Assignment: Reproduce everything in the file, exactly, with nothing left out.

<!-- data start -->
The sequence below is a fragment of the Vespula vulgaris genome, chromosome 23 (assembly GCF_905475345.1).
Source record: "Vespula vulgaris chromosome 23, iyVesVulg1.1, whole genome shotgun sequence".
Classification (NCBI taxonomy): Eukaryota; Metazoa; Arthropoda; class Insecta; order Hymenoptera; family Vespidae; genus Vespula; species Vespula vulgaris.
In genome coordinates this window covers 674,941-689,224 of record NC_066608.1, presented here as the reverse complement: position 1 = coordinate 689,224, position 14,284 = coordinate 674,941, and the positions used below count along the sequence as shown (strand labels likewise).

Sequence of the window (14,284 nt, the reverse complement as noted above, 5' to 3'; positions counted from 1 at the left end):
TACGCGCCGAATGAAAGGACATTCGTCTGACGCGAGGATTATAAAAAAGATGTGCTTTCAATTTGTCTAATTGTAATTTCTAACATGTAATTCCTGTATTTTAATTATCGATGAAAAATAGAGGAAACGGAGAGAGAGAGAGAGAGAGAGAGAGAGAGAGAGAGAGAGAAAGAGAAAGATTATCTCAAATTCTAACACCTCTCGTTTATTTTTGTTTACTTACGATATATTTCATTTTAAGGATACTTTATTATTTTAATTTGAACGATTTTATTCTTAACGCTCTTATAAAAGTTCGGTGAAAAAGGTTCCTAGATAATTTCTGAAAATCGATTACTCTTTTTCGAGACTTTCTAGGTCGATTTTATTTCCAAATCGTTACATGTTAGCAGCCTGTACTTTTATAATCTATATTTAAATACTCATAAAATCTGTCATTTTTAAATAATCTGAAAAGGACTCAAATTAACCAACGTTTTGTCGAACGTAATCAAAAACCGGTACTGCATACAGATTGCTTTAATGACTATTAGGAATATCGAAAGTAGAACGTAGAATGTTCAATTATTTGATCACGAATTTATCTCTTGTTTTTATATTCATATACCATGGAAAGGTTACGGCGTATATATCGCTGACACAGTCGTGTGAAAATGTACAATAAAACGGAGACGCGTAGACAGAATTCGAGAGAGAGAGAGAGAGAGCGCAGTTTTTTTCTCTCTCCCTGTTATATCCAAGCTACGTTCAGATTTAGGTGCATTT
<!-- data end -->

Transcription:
The sequence below is a fragment of the Vespula vulgaris genome, chromosome 23 (assembly GCF_905475345.1).
Source record: "Vespula vulgaris chromosome 23, iyVesVulg1.1, whole genome shotgun sequence".
Classification (NCBI taxonomy): Eukaryota; Metazoa; Arthropoda; class Insecta; order Hymenoptera; family Vespidae; genus Vespula; species Vespula vulgaris.
In genome coordinates this window covers 674,941-689,224 of record NC_066608.1, presented here as the reverse complement: position 1 = coordinate 689,224, position 14,284 = coordinate 674,941, and the positions used below count along the sequence as shown (strand labels likewise).

Sequence of the window (14,284 nt, the reverse complement as noted above, 5' to 3'; positions counted from 1 at the left end):
TACGCGCCGAATGAAAGGACATTCGTCTGACGCGAGGATTATAAAAAAGATGTGCTTTCAATTTGTCTAATTGTAATTTCTAACATGTAATTCCTGTATTTTAATTATCGATGAAAAATAGAGGAAACGGAGAGAGAGAGAGAGAGAGAGAGAGAGAGAGAGAGAGAGAAAGAGAAAGATTATCTCAAATTCTAACACCTCTCGTTTATTTTTGTTTACTTACGATATATTTCATTTTAAGGATACTTTATTATTTTAATTTGAACGATTTTATTCTTAACGCTCTTATAAAAGTTCGGTGAAAAAGGTTCCTAGATAATTTCTGAAAATCGATTACTCTTTTTCGAGACTTTCTAGGTCGATTTTATTTCCAAATCGTTACATGTTAGCAGCCTGTACTTTTATAATCTATATTTAAATACTCATAAAATCTGTCATTTTTAAATAATCTGAAAAGGACTCAAATTAACCAACGTTTTGTCGAACGTAATCAAAAACCGGTACTGCATACAGATTGCTTTAATGACTATTAGGAATATCGAAAGTAGAACGTAGAATGTTCAATTATTTGATCACGAATTTATCTCTTGTTTTTATATTCATATACCATGGAAAGGTTACGGCGTATATATCGCTGACACAGTCGTGTGAAAATGTACAATAAAACGGAGACGCGTAGACAGAATTCGAGAGAGAGAGAGAGAGAGCGCAGTTTTTTTCTCTCTCCCTGTTATATCCAAGCTACGTTCAGATTTAGGTGCATTT